The American Cancer Society was founded in 1913 by 10 doctors and 5 laypeople in New York City. It was called the American Society for the Control of Cancer (ASCC). At that time, a cancer diagnosis meant near certain death. The Societys founders knew they had to raise public awareness about cancer if progress was to be made against this disease. Despite the enormity of their task, our founders and their colleagues set about writing articles for popular magazines and professional journals; publishing Campaign Notes, a monthly bulletin of cancer information; and recruiting doctors throughout the country to help educate the public.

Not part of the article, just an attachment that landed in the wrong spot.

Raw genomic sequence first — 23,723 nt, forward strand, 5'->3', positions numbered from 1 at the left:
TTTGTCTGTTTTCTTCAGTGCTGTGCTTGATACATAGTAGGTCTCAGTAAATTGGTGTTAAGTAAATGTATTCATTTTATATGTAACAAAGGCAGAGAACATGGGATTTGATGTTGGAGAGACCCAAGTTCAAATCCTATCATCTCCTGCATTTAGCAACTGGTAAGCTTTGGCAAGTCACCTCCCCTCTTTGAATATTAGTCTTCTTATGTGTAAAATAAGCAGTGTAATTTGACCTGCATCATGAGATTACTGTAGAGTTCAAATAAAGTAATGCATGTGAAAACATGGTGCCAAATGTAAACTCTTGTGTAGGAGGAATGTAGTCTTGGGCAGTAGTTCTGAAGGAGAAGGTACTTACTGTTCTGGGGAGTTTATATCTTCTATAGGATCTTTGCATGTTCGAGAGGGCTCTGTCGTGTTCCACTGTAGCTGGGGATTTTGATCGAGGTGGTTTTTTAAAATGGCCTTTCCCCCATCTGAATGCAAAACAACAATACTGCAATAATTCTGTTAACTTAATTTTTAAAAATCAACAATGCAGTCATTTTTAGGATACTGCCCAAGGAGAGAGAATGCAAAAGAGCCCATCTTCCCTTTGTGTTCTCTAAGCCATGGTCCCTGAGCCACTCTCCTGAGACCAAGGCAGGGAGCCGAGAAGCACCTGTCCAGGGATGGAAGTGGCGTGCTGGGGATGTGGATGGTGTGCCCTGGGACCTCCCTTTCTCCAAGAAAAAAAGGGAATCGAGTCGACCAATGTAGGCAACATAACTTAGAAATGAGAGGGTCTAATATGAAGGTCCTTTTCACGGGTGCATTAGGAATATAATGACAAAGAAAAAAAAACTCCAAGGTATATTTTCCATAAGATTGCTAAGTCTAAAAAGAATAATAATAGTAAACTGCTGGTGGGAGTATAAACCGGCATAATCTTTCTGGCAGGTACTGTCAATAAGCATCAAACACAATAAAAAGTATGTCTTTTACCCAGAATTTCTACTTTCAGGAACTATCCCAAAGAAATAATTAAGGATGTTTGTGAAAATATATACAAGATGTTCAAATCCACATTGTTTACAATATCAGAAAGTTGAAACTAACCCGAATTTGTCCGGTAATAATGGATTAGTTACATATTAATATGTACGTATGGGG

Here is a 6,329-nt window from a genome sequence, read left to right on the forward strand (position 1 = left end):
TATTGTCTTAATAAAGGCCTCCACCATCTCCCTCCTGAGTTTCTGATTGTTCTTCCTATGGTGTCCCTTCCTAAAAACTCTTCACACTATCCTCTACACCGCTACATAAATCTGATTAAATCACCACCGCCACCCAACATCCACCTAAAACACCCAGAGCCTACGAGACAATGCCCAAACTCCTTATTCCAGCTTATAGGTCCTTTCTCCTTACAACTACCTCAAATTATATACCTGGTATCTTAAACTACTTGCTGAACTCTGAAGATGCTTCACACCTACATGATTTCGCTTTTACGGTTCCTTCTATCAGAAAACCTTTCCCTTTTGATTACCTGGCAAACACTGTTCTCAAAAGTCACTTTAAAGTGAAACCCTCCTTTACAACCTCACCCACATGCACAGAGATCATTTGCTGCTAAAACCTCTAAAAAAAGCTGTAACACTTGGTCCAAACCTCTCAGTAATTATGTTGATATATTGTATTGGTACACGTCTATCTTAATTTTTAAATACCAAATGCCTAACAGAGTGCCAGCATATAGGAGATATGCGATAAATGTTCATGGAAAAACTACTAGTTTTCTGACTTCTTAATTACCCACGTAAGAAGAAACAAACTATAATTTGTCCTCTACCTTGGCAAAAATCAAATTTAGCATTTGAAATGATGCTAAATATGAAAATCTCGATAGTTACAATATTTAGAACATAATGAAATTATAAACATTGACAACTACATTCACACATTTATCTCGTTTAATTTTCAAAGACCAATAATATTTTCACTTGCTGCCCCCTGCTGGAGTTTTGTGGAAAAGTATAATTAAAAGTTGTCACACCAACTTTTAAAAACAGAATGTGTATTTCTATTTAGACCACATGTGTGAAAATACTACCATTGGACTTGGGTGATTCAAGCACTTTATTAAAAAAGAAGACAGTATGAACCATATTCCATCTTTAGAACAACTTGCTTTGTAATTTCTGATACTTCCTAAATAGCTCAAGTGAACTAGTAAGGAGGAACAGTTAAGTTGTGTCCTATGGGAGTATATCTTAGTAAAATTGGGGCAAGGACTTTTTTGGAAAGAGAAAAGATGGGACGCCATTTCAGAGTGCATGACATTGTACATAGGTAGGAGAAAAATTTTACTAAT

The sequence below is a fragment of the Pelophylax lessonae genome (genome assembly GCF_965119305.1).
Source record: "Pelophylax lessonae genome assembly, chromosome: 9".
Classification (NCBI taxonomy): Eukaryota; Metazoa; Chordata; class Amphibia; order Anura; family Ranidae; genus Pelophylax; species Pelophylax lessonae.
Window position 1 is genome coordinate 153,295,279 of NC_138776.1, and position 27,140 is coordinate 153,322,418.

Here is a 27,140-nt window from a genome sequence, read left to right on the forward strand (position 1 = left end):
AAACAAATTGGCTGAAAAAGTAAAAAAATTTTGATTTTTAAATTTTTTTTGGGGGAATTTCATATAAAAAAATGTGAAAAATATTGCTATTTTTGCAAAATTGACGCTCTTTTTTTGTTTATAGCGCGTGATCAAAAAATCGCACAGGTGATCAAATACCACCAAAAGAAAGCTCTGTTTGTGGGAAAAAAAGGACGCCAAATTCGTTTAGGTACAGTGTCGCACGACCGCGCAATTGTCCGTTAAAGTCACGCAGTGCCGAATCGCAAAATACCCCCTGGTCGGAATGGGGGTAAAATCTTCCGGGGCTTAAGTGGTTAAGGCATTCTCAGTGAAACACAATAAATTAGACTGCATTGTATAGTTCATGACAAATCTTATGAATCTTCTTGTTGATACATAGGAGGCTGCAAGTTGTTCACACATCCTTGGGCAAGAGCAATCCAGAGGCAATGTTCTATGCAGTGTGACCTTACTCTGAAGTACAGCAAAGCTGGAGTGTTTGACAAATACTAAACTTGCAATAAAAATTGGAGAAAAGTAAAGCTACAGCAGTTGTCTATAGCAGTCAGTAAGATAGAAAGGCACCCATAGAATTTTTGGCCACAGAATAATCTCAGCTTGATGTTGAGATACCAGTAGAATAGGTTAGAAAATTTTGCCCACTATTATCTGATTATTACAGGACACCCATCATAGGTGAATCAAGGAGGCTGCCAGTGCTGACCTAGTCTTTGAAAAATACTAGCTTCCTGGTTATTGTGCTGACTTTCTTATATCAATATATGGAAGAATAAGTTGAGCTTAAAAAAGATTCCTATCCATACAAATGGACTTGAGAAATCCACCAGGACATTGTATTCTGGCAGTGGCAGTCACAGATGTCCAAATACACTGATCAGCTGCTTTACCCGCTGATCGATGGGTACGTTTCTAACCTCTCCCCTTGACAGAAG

Today, the Relay for Life is the signature fundraiser of the ACS. Two off the most ell-known activities in the Relay for the Life are the Survivor's Lap and the Luminaria Ceremony.
Relay starts with a Survivor's Lap an inspirational time when survivors are invited to circle the track together and help everyone celebrate the victories weve achieved over cancer. We also recognize and celebrate caregivers at Relay For Life. These individuals give their time, love, and support to friends, family, neighbors, and coworkers who face cancer.
After dark, we honor people who have been touched by cancer and remember loved ones lost to the disease during the Luminaria Ceremony. Candles are lit inside bags filled with sand, each one bearing the name of a person touched by cancer, and participants often walk a lap in silence.